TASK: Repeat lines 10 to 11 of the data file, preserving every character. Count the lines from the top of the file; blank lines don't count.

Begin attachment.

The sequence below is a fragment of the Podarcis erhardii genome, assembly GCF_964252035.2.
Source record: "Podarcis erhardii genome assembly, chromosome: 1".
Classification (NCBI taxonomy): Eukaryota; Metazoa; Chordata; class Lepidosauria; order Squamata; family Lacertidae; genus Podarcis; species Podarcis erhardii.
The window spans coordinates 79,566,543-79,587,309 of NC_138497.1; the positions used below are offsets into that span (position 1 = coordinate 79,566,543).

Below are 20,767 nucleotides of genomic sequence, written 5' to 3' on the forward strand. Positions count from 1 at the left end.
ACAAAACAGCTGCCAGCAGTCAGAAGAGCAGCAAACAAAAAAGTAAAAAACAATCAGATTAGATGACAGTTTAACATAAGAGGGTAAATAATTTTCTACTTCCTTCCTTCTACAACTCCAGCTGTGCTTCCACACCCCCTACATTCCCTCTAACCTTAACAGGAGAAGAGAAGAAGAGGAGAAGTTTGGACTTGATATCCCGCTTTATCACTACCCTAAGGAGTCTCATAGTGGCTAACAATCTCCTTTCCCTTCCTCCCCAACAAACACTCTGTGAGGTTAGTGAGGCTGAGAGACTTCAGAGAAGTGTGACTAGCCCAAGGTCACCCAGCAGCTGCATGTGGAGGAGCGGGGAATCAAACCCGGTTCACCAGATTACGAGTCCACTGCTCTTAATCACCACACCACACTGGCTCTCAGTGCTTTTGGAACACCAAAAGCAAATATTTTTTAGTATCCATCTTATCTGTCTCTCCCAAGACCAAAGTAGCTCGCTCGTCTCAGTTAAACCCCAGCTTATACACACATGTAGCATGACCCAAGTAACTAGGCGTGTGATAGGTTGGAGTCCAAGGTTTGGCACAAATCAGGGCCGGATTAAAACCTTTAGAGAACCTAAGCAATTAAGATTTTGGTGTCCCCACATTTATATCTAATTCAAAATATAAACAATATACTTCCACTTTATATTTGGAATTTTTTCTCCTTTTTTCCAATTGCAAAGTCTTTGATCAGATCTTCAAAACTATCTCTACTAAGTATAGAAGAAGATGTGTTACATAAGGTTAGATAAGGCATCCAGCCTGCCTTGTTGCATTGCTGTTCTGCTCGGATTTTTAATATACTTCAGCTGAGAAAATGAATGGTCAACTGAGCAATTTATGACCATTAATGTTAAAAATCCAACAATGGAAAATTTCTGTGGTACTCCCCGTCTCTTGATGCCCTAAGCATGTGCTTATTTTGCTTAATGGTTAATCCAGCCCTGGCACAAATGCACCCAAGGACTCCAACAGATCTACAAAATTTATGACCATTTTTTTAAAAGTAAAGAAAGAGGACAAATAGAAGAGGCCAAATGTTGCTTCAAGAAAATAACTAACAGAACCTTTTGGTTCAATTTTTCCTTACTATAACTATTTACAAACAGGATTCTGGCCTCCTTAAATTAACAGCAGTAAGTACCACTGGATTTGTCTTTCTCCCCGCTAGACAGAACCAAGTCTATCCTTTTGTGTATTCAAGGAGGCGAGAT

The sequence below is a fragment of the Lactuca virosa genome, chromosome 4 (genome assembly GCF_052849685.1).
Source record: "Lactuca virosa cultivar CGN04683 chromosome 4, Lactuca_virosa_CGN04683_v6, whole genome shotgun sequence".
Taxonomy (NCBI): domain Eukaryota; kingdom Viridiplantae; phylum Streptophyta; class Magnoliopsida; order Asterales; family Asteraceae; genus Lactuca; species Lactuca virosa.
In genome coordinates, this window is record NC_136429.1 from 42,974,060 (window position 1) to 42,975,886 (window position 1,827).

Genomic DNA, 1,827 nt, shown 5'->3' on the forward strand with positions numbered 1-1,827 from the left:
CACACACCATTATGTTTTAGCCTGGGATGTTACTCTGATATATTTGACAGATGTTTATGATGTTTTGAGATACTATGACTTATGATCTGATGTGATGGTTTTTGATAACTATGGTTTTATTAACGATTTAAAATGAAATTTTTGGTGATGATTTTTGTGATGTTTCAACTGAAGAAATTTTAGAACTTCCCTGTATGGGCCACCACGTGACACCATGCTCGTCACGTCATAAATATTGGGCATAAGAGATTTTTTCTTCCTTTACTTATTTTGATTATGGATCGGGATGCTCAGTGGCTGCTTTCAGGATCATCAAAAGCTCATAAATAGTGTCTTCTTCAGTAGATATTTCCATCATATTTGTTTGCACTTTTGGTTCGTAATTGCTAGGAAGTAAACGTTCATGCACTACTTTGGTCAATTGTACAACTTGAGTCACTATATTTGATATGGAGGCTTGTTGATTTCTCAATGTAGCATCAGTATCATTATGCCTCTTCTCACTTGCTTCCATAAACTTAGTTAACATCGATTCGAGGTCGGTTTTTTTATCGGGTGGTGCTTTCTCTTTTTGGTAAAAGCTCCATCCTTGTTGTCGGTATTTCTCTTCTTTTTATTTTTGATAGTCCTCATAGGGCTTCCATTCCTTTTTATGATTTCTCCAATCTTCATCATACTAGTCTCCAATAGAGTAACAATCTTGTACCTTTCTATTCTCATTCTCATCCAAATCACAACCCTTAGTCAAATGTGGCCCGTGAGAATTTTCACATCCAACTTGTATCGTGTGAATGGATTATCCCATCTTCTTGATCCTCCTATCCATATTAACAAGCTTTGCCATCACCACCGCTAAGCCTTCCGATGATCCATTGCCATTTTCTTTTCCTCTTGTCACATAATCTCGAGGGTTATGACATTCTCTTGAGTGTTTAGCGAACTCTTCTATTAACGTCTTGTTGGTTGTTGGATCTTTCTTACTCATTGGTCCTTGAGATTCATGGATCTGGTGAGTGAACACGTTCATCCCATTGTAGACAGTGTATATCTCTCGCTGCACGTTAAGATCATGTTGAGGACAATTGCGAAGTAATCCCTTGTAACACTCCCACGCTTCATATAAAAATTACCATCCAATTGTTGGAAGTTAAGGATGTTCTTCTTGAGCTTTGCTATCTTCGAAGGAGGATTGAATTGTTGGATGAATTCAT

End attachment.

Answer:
In genome coordinates, this window is record NC_136429.1 from 42,974,060 (window position 1) to 42,975,886 (window position 1,827).

Genomic DNA, 1,827 nt, shown 5'->3' on the forward strand with positions numbered 1-1,827 from the left: